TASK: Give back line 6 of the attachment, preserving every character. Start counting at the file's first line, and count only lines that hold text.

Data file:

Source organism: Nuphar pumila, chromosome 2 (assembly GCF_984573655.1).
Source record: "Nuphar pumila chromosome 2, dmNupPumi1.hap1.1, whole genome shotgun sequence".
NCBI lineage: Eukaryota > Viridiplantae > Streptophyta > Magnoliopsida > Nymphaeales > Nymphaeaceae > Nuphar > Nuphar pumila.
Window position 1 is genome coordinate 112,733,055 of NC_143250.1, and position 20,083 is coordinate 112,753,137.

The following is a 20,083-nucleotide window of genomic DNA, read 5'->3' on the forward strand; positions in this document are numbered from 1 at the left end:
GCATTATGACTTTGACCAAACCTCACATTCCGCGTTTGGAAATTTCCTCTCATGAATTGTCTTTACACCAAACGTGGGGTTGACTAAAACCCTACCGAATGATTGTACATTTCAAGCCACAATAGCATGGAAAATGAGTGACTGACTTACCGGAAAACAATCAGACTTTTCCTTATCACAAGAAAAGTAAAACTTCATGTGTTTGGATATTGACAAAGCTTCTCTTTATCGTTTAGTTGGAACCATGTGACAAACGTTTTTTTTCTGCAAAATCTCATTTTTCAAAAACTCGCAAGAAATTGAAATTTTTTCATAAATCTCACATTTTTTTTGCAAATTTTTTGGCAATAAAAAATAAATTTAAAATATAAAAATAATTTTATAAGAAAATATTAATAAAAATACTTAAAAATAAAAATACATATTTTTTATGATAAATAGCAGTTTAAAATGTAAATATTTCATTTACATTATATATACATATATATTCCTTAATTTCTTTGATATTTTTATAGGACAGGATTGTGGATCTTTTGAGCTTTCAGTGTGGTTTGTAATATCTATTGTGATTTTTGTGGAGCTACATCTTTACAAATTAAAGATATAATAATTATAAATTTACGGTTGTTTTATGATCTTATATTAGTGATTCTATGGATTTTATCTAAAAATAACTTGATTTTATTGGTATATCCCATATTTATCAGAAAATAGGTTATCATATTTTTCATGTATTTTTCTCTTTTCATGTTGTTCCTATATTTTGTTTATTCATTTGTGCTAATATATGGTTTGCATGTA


GCATTATGACTTTGACCAAACCTCACATTCCGCGTTTGGAAATTTCCTCTCATGAATTGTCTTTACACCAAACGTGGGGTTGACTAAAACCCTACCGAATGATTGTACATTTCAAGCCACAATAGCATGGAAAATGAGTGACTGACTTACCGGAAAACAATCAGACTTTTCCTTATCACAAGAAAAGTAAAACTTCATGTGTTTGGATATTGACAAAGCTTCTCTTTATCGTTTAGTTGGAACCATGTGACAAACGTTTTTTTTCTGCAAAATCTCATTTTTCAAAAACTCGCAAGAAATTGAAATTTTTTCATAAATCTCACATTTTTTTTGCAAATTTTTTGGCAATAAAAAATAAATTTAAAATATAAAAATAATTTTATAAGAAAATATTAATAAAAATACTTAAAAATAAAAATACATATTTTTTATGATAAATAGCAGTTTAAAATGTAAATATTTCATTTACATTATATATACATATATATTCCTTAATTTCTTTGATATTTTTATAGGACAGGATTGTGGATCTTTTGAGCTTTCAGTGTGGTTTGTAATATCTATTGTGATTTTTGTGGAGCTACATCTTTACAAATTAAAGATATAATAATTATAAATTTACGGTTGTTTTATGATCTTATATTAGTGATTCTATGGATTTTATCTAAAAATAACTTGATTTTATTGGTATATCCCATATTTATCAGAAAATAGGTTATCATATTTTTCATGTATTTTTCTCTTTTCATGTTGTTCCTATATTTTGTTTATTCATTTGTGCTAATATATGGTTTGCATGTA